Sunday, 14 November 2010

The Night of the Hunter (1955) - Charles Laughton

Laughton's only film as director is of course rightly held up as a masterpiece. However it wasn't always so. Back on it's initial release the idea of a scripture quoting, spiritual singing man of the cloth, who also just so happened to carry a flick knife next to his bible, and have a nice little sideline in murder, was a little too much for the great unwashed. Resulting in both poor reviews and box office takings and a swift exit from the theaters. A quick glance at the top three grossing films in the US for 1955 shows just what people were willing to shell out their hard earned nickles for, and just why something as dark and downright nasty as The Night of the Hunter didn't stand a chance. Those top three films were Lady and the Tramp, Mister Roberts and Guys and Dolls, bright life affirming films every one, none of them dealing with anything quite as grim as this little beauty.

So it's no wonder that Laughton never directed again (on screen that is, he would direct several theater productions), for a start he had his own demons to battle, being a closet homosexual (was their any other kind back then), and having a reputation for being one of the more difficult types to be working in Hollywoodland. He apparently had a huge dislike of children too, which must have made directing this a particular chore for him. The old adage of never working with children or animals might as well have read children or Charles Laughton, as anyone who had ever had the pain of doing so would probably tell you. Still Laughton was a phenomenal actor, and worked with many of the greats, Lean, Kubrick, Hitchcock and Renoir to name but four.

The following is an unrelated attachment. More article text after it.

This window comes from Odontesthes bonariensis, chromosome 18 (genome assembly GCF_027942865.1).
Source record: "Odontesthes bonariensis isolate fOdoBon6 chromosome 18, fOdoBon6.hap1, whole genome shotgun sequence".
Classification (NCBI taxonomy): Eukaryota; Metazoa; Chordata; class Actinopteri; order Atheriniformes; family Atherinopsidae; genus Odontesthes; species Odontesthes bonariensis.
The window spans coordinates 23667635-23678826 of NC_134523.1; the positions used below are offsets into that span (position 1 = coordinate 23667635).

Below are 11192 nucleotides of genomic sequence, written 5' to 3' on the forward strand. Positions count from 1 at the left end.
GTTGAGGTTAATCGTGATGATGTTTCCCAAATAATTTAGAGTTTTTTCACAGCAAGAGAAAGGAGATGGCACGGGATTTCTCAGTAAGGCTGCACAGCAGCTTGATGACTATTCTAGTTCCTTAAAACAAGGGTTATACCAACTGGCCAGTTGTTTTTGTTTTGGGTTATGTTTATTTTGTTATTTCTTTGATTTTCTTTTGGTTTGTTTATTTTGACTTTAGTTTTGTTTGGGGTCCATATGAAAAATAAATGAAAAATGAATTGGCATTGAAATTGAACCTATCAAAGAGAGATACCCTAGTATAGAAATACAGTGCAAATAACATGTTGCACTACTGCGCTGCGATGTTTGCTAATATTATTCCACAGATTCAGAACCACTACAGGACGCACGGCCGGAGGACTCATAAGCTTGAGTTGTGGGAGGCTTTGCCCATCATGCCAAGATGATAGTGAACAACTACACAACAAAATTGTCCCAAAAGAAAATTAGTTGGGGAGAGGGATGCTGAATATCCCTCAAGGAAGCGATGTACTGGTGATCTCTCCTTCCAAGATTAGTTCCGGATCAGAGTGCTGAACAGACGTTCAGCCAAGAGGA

Anyway I digress, The Night of the Hunter has dated, it's not quite as evil as a modern audience would expect, Robert Mitchum is a joy to watch but not as menacing as he is in Cape Fear for example. Although having said that the reveal of Willa at the bottom of the river is still grim, especially the way the camera lingers for so long. Some of the dialogue sounds quite hokey now, and it has to be said Sally Jane Bruce who played Polly is awful, no wonder that she 'retired' after this role. Billy Chapin is somewhat better as John Harper, but both could have probably done with a little more help from their director. It's been said that Mitchum himself helped out with the children, which frankly baffles me, since it would have been better for the film if the kids had been wary of him. That way the tension would have come across on screen without having to try and cajole the little ones into something as tricksy as acting. But there you go, what do I know?

The acting, story and direction on a whole are all pretty solid, but the real star of the film is Stanley Cortez. One of the top cinematographers of his day, Cortez is responsible for the what we see up on the screen, that shot of the boat drifting through a spiders web, the effortless matching of lighting between location and set, that's all down to him. Cortez is a master, just have a quick shufty through his filmography and you'll see what I mean;- Ambersons, Shock Corridor and Naked Kiss. He knew his noir, so it's a good thing he was on this picture, since if Night of the Hunter is anything it's noir, and not only that but noir at it's best.

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